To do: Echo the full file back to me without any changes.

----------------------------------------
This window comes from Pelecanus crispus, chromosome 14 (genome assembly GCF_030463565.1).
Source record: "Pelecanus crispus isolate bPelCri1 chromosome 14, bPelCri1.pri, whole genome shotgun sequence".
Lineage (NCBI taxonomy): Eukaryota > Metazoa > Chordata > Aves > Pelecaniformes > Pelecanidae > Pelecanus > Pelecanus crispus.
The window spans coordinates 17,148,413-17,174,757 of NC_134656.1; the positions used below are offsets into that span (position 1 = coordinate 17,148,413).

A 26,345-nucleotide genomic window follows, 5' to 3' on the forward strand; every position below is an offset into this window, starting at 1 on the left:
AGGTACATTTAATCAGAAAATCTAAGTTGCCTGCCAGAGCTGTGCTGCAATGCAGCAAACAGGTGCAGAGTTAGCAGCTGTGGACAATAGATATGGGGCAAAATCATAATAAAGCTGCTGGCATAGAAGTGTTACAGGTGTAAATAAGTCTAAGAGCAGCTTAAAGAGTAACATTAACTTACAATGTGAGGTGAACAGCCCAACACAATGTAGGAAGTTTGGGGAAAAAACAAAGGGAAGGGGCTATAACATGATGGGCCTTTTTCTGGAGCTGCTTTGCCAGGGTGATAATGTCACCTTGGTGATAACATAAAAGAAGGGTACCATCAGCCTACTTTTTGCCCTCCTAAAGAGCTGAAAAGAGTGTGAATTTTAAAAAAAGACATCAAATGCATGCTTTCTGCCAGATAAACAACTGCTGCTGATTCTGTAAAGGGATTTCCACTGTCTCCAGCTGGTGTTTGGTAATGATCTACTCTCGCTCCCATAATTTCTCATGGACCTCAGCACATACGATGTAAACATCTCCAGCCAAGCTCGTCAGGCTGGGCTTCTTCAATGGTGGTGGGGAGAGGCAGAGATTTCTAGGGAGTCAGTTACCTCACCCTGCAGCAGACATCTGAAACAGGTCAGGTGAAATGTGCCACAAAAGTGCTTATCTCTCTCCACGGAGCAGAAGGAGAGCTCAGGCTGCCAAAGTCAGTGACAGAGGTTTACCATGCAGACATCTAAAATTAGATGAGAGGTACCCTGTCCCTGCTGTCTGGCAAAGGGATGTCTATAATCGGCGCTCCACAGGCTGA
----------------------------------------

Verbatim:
This window comes from Pelecanus crispus, chromosome 14 (genome assembly GCF_030463565.1).
Source record: "Pelecanus crispus isolate bPelCri1 chromosome 14, bPelCri1.pri, whole genome shotgun sequence".
Lineage (NCBI taxonomy): Eukaryota > Metazoa > Chordata > Aves > Pelecaniformes > Pelecanidae > Pelecanus > Pelecanus crispus.
The window spans coordinates 17,148,413-17,174,757 of NC_134656.1; the positions used below are offsets into that span (position 1 = coordinate 17,148,413).

A 26,345-nucleotide genomic window follows, 5' to 3' on the forward strand; every position below is an offset into this window, starting at 1 on the left:
AGGTACATTTAATCAGAAAATCTAAGTTGCCTGCCAGAGCTGTGCTGCAATGCAGCAAACAGGTGCAGAGTTAGCAGCTGTGGACAATAGATATGGGGCAAAATCATAATAAAGCTGCTGGCATAGAAGTGTTACAGGTGTAAATAAGTCTAAGAGCAGCTTAAAGAGTAACATTAACTTACAATGTGAGGTGAACAGCCCAACACAATGTAGGAAGTTTGGGGAAAAAACAAAGGGAAGGGGCTATAACATGATGGGCCTTTTTCTGGAGCTGCTTTGCCAGGGTGATAATGTCACCTTGGTGATAACATAAAAGAAGGGTACCATCAGCCTACTTTTTGCCCTCCTAAAGAGCTGAAAAGAGTGTGAATTTTAAAAAAAGACATCAAATGCATGCTTTCTGCCAGATAAACAACTGCTGCTGATTCTGTAAAGGGATTTCCACTGTCTCCAGCTGGTGTTTGGTAATGATCTACTCTCGCTCCCATAATTTCTCATGGACCTCAGCACATACGATGTAAACATCTCCAGCCAAGCTCGTCAGGCTGGGCTTCTTCAATGGTGGTGGGGAGAGGCAGAGATTTCTAGGGAGTCAGTTACCTCACCCTGCAGCAGACATCTGAAACAGGTCAGGTGAAATGTGCCACAAAAGTGCTTATCTCTCTCCACGGAGCAGAAGGAGAGCTCAGGCTGCCAAAGTCAGTGACAGAGGTTTACCATGCAGACATCTAAAATTAGATGAGAGGTACCCTGTCCCTGCTGTCTGGCAAAGGGATGTCTATAATCGGCGCTCCACAGGCTGA